On Oct. 5, students, professors and other members of the local community took part in the “Occupy Amherst” march. Chanting slogans such as “We are the 99 percent” and “Down with Wall Street,” demonstrators protested against what they saw as unfair political and economic inequality. The demonstration was inspired by the Occupy Wall Street (OWS) protests in New York City, and came as part of thousands of other such “occupations” around the world.

After a festive inauguration weekend, President Biddy Martin enjoyed a productive second faculty meeting as the official College president last Tuesday, Oct. 18, in Converse Hall. The faculty approved 15 new courses for the spring semester, discussed the continuation of the capital campaign and the creation of a new fundraising program. Most importantly, they began the debate about the future diversification of the faculty.

Starting this Interterm, Amherst College Emergency Medical Service (ACEMS) will begin giving up-front tuition assistance to students who cannot afford the costs of the Interterm EMT course. ACEMS is a student-staffed and student-administered organization that provides emergency medical response, at no cost, to any member of the campus community at any hour, any day.

Brigitte Libby is a Visiting Assistant Professor of Classics. She received a B.A. in Classics from Columbia College and a Ph.D. in Classical Philology and Literature from Princeton University. Her research focuses on Latin literature.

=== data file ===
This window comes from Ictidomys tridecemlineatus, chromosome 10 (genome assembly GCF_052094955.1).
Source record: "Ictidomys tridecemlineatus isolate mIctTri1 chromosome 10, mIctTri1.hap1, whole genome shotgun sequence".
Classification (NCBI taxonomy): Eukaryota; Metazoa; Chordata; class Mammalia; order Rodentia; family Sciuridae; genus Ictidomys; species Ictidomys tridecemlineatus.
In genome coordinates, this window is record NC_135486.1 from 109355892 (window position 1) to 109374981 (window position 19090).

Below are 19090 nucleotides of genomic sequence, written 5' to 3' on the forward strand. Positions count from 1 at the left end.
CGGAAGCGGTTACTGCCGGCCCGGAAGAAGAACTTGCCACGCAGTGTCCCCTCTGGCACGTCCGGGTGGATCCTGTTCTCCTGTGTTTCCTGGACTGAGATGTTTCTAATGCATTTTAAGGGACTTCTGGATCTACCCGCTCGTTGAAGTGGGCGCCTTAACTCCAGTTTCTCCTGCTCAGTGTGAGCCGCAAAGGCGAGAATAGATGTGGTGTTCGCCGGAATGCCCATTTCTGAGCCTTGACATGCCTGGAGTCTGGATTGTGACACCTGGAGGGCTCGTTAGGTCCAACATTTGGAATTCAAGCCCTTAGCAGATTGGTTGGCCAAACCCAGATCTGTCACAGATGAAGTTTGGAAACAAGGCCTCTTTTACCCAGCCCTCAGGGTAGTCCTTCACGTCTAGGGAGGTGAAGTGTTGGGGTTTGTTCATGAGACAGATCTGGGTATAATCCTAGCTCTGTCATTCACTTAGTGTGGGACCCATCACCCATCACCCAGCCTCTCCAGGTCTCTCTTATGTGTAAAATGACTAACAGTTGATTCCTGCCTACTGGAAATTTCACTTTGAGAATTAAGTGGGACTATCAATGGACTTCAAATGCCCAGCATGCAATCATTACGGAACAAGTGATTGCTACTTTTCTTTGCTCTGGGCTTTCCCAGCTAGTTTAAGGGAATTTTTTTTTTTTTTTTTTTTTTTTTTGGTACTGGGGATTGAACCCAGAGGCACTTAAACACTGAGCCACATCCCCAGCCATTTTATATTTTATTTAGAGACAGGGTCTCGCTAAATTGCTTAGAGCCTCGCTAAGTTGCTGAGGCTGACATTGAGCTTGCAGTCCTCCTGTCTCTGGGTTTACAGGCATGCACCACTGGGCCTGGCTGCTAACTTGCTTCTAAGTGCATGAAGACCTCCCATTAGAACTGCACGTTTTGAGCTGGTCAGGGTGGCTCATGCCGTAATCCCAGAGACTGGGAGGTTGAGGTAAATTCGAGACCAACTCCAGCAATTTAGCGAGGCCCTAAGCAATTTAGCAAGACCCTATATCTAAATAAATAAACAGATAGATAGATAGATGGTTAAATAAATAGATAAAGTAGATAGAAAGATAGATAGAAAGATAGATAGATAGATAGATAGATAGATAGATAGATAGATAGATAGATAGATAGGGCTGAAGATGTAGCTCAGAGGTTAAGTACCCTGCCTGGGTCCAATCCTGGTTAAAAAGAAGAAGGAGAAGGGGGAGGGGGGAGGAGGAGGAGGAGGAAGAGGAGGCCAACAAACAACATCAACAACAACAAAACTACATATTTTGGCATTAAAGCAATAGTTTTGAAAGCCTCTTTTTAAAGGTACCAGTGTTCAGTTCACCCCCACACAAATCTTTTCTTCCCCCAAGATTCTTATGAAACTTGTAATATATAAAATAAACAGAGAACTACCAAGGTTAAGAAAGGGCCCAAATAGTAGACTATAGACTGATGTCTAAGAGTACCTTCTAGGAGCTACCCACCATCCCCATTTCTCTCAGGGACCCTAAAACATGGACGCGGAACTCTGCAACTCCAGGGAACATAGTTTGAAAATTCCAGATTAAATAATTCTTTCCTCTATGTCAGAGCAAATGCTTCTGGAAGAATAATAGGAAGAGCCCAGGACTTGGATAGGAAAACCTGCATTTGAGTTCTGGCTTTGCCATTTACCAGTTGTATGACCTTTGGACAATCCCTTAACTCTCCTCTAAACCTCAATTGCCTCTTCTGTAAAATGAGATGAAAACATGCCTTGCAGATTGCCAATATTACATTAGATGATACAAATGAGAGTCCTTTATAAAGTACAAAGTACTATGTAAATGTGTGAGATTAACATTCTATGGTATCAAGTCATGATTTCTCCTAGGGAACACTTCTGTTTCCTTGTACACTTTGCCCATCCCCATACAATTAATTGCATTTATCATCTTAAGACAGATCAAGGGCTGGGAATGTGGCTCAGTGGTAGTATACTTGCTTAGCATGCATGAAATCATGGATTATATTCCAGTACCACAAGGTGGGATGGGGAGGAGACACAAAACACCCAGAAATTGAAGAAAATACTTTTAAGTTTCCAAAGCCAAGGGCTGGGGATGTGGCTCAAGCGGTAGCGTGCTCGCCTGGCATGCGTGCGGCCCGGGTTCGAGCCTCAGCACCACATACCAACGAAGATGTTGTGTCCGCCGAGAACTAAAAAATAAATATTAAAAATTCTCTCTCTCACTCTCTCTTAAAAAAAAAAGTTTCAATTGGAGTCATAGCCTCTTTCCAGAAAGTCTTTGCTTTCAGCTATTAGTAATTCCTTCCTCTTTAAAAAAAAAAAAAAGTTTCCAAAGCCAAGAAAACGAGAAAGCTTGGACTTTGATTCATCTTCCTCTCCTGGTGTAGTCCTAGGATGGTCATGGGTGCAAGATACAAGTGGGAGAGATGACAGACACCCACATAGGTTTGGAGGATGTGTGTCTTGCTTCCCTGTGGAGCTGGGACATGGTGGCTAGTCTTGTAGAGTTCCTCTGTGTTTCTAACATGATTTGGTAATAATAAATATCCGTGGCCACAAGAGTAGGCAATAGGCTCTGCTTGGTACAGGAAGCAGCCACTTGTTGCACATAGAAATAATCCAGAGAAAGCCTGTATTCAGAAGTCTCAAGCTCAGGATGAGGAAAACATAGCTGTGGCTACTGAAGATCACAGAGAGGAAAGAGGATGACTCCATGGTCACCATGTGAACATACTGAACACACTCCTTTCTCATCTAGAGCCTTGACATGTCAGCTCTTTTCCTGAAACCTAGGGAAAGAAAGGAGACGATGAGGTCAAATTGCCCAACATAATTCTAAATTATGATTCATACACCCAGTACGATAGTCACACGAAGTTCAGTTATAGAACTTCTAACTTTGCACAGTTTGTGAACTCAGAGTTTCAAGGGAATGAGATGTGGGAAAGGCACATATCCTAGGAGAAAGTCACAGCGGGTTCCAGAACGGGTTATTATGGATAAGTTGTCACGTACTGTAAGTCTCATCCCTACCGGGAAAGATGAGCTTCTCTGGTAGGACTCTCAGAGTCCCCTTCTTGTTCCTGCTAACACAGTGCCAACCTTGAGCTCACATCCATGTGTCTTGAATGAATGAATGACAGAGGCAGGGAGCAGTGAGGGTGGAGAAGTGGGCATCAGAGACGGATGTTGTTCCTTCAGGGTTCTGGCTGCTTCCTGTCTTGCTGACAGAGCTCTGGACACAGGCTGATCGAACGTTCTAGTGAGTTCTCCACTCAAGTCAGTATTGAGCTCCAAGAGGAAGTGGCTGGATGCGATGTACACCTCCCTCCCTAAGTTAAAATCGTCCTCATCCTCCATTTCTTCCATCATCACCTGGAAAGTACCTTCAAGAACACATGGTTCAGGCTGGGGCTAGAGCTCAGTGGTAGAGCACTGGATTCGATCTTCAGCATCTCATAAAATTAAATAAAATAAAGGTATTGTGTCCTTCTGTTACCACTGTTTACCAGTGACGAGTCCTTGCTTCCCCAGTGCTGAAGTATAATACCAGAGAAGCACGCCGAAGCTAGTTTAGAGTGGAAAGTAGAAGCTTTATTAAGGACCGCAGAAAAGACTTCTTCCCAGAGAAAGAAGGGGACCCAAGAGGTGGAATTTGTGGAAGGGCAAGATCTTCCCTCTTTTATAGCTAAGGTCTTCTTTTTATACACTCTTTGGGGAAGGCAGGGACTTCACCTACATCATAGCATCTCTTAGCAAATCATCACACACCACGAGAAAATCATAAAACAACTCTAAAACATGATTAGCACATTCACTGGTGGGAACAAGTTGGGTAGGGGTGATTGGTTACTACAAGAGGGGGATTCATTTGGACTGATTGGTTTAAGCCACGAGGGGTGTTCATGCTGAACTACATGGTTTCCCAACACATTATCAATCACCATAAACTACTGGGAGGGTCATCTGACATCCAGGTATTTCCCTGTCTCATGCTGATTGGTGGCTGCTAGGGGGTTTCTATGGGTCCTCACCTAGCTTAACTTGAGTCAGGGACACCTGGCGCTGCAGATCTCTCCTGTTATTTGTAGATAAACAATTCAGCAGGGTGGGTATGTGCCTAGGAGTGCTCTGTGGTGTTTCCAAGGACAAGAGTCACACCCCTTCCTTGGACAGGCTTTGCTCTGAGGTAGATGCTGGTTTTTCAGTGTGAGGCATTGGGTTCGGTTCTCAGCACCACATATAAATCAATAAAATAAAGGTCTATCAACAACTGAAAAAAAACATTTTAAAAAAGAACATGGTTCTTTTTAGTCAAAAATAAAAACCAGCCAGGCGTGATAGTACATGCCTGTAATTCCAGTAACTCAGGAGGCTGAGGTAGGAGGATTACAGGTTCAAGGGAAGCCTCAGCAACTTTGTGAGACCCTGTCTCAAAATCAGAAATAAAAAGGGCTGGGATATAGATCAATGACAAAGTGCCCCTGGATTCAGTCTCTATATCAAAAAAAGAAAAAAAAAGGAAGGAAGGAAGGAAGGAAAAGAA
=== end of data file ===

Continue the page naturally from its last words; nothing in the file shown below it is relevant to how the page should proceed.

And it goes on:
How did you begin studying Classics, and what made you decide to pursue it?

Photo by Meghna Sridhar '14

Posters, emails, postcards, Facebook event pages, statuses and videos bombarded the freshman class last week with one clear message: “Vote for me!”

After a rigorous advertising campaign by the Association of Amherst Students (AAS) Elections Committee, the Class of 2015 had a record number of candidates in the first-year Senate elections, with 18 students running on the ballot.

Professors and students have noticed a great amount of noise caused by lawnmowers, trucks or construction that has been interrupting classes. The noise drowns out voices in the classroom, forcing professors to have to keep their windows shut despite the uncomfortable humidity that stays trapped inside buildings.

According to several students, the work usually happens at times that are inconvenient for classes.

Last week, Danny Lee ’13 was working on an essay in his Valentine Hall dorm room when he heard a rustling noise. When he looked down, he saw a rodent, which he was unable to clearly identify as either a rat or a mouse (the administration says that there are no rats on campus), sitting on a piece of paper on the floor. Before he could grab the creature, it bolted out of his room. When Lee reported the incident to the custodian, he was handed a mousetrap and caught the rodent a few hours later. Lee remarked, “It seems like rats can’t resist peanut butter.”

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